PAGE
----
It’s no secret that fast-fashion is detrimental to our planet’s resources with endless amounts of clothing and packaging ending up in landfills each year.
While we all love to splurge on something new for our wardrobes, there’s nothing quite like finding that one-of-a-kind hidden gem at your local op-shop. With the rise of resale platforms like Designer Wardrobe and Depop, shopping sustainably has never been easier (or more gratifying).
The benefits of secondhand shopping:
1. You can track down exclusive, limited-edition pieces that have sold out
When it comes to buying things new, many brands are making the move to release smaller, limited edition collections that focus on lessening the impact of clothing production on the planet. While we may endeavour to purchase from these small-release collections, the limited supply means that many miss out, despite our best efforts. Shopping second-hand, particularly on platforms like Designer Wardrobe, is an ideal way of accessing these exclusive, limited-edition pieces. Just ask FQ Collective’s managing editor, Sarah.
“I bought a pair of electric blue Nelson Made x Maggie Marilyn heels off Designer Wardrobe last year. I’d been obsessed with them for about 18 months, however they were sold out before I managed to secure a pair,” says Sarah.
“I stumbled upon them one day while scrolling on Designer Wardrobe and couldn’t believe my luck. I bought them immediately. They had been worn once but were in great condition – still my best second-hand buy to date!
2. The post-purchase dopamine hit keeps on giving
Unlike buying new from mass-produced labels, shopping second-hand gives you the opportunity to buy a completely unique item from a vintage designer or brand that is no longer in circulation. When the stars align and you stumble across the ~perfect~ item that fits, the excitement lasts longer because you appreciate how rare it is.
Take our digital editor Louise’s experience for example – she acquired some 100% leather trousers in pristine condition for $200 in winter 2021.
“They’re from an obsolete New Zealand designer from the ’70s-’80s,” she says.
“They have incredible moto-inspired stitching around the knees, a slight kick flare, and they sit low in the hip. I purchased them from this wee store in my hometown’s local village called Smart Exchange Boutique. It’s very unassuming from the outside but there are some incredible gems to uncover from time to time.”
3. You can access high-price designer labels for a fraction of the price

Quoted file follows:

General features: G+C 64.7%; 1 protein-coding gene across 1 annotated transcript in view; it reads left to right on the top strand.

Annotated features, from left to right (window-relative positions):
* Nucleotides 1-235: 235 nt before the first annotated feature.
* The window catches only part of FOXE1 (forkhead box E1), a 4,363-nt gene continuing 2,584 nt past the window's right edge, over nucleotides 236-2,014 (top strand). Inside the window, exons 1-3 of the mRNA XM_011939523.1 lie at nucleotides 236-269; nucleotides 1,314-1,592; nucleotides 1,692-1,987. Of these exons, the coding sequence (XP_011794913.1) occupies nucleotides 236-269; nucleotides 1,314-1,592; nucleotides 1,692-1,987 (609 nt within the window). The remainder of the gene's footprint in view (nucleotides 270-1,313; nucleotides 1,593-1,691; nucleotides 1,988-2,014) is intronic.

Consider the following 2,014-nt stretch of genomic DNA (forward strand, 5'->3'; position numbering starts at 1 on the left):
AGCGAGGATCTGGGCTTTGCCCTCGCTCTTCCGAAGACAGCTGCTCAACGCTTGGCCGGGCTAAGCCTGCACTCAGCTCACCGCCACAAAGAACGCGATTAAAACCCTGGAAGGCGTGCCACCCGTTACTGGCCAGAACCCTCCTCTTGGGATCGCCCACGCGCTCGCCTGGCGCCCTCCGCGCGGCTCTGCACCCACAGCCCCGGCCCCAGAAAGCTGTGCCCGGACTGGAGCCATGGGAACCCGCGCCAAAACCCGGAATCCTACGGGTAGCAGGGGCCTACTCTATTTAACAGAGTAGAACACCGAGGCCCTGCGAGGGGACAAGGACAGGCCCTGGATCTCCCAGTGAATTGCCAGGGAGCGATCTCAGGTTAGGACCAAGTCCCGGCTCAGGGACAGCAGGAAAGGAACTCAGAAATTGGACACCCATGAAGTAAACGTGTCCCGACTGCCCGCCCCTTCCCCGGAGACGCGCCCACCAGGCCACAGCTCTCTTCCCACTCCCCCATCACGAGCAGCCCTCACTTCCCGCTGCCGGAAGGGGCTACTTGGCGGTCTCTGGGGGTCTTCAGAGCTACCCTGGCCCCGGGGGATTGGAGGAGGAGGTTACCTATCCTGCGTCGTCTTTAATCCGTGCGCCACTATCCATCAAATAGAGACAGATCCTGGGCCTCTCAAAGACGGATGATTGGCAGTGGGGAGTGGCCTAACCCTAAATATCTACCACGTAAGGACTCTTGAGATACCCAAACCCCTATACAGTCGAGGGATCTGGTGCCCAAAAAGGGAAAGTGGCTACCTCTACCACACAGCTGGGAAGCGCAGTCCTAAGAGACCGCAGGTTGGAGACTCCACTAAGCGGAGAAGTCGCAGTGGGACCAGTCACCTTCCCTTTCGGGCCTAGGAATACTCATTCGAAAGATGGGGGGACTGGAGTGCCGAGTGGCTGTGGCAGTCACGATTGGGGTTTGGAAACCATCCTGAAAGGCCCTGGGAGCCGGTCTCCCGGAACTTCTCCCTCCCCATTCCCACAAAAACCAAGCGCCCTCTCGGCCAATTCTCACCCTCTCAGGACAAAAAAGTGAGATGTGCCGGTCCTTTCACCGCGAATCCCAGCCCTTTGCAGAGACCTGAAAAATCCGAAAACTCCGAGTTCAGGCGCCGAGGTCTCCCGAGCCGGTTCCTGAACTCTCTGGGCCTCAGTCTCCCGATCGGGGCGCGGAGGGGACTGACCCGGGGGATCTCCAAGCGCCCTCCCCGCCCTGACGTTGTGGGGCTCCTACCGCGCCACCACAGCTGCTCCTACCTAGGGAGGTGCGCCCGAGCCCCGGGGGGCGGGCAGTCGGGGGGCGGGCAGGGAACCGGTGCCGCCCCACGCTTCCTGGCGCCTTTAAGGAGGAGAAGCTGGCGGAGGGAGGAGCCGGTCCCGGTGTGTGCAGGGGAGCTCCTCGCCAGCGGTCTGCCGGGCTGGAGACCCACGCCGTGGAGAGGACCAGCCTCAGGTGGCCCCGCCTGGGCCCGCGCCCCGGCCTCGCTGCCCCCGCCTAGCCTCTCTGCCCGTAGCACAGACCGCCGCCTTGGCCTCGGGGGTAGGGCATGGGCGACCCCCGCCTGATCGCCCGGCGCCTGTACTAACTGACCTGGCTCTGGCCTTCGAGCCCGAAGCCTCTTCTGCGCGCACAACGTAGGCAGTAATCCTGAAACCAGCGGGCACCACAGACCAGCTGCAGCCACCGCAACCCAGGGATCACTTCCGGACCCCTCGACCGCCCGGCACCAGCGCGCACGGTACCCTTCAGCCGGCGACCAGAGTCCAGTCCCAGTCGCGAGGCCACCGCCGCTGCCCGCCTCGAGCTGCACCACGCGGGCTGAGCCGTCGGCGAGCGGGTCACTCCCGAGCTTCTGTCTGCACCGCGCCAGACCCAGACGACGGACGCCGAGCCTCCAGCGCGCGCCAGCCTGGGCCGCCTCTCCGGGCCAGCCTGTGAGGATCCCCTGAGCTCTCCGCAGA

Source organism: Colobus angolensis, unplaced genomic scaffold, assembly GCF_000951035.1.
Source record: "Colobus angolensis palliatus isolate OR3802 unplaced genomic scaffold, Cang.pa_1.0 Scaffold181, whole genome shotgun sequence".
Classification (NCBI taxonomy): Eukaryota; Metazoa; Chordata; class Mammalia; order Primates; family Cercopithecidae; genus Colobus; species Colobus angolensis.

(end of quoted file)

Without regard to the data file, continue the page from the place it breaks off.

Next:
As much as we love designer brands, they’re not always the most accessible when it comes to price. While saving up to buy those must-have pieces is always an option, second-hand shopping can give you a taste of luxury at just a fraction of the price. As a longtime label-lover and op-shop connoisseur, FQ Collective’s editorial assistant Amberley reveals her favourite second-hand designer find.
“While I have many treasured pieces from the likes of Tatty’s and Recycle Boutique, my favourite second-hand purchase actually came from an online boutique called Exchange Store, which specialises in selling second-hand designer goods,” she says.
“I was browsing the site one day and happened upon a pair of wedge-style tabi boots by Maison Margiela in my size – something I’d been wanting for a long time. While they weren’t the cheapest second-hand item I’ve ever found, they were half the price of a new pair of tabis and in great condition. They have been a staple in my wardrobe ever since!”
4. It gets you offline and supporting local
Ditch the uncertainty of online shopping and learn to love your local op shops. From designer-focused offerings such as Tatty’s and Recycle Boutique, to your nearest Salvation Army or hospice shop, by shopping second-hand you can personally do your part to support small businesses, charities and communities, all while securing a fabulous find.
5. You’re helping preserve the planet
As we know, the fashion industry is one of the biggest polluters of the environment, requiring huge amounts of energy and natural resources to allow for production. When you purchase a garment second-hand, the energy and natural resources required to manufacture the garment have already been utilised, meaning you’re not contributing to demand for mass-produced clothing. Doing your part for the planet has never been easier.